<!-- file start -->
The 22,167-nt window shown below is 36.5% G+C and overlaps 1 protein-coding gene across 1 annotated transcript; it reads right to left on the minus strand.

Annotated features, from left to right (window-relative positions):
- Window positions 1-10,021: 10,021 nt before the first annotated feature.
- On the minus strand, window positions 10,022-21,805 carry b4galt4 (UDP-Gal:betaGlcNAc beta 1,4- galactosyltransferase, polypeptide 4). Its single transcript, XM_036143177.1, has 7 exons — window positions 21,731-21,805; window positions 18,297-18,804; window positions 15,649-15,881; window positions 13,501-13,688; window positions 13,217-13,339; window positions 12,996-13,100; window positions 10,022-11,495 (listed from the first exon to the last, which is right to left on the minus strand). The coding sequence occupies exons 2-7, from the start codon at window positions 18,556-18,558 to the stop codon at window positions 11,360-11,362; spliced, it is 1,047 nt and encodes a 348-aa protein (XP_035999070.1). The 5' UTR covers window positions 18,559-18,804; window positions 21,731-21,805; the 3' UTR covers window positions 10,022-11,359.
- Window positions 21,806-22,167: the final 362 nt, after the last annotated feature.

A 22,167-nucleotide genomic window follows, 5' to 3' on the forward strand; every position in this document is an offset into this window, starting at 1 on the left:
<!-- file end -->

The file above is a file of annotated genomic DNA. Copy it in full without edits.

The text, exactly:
The 22,167-nt window shown below is 36.5% G+C and overlaps 1 protein-coding gene across 1 annotated transcript; it reads right to left on the minus strand.

Annotated features, from left to right (window-relative positions):
- Window positions 1-10,021: 10,021 nt before the first annotated feature.
- On the minus strand, window positions 10,022-21,805 carry b4galt4 (UDP-Gal:betaGlcNAc beta 1,4- galactosyltransferase, polypeptide 4). Its single transcript, XM_036143177.1, has 7 exons — window positions 21,731-21,805; window positions 18,297-18,804; window positions 15,649-15,881; window positions 13,501-13,688; window positions 13,217-13,339; window positions 12,996-13,100; window positions 10,022-11,495 (listed from the first exon to the last, which is right to left on the minus strand). The coding sequence occupies exons 2-7, from the start codon at window positions 18,556-18,558 to the stop codon at window positions 11,360-11,362; spliced, it is 1,047 nt and encodes a 348-aa protein (XP_035999070.1). The 5' UTR covers window positions 18,559-18,804; window positions 21,731-21,805; the 3' UTR covers window positions 10,022-11,359.
- Window positions 21,806-22,167: the final 362 nt, after the last annotated feature.

A 22,167-nucleotide genomic window follows, 5' to 3' on the forward strand; every position in this document is an offset into this window, starting at 1 on the left: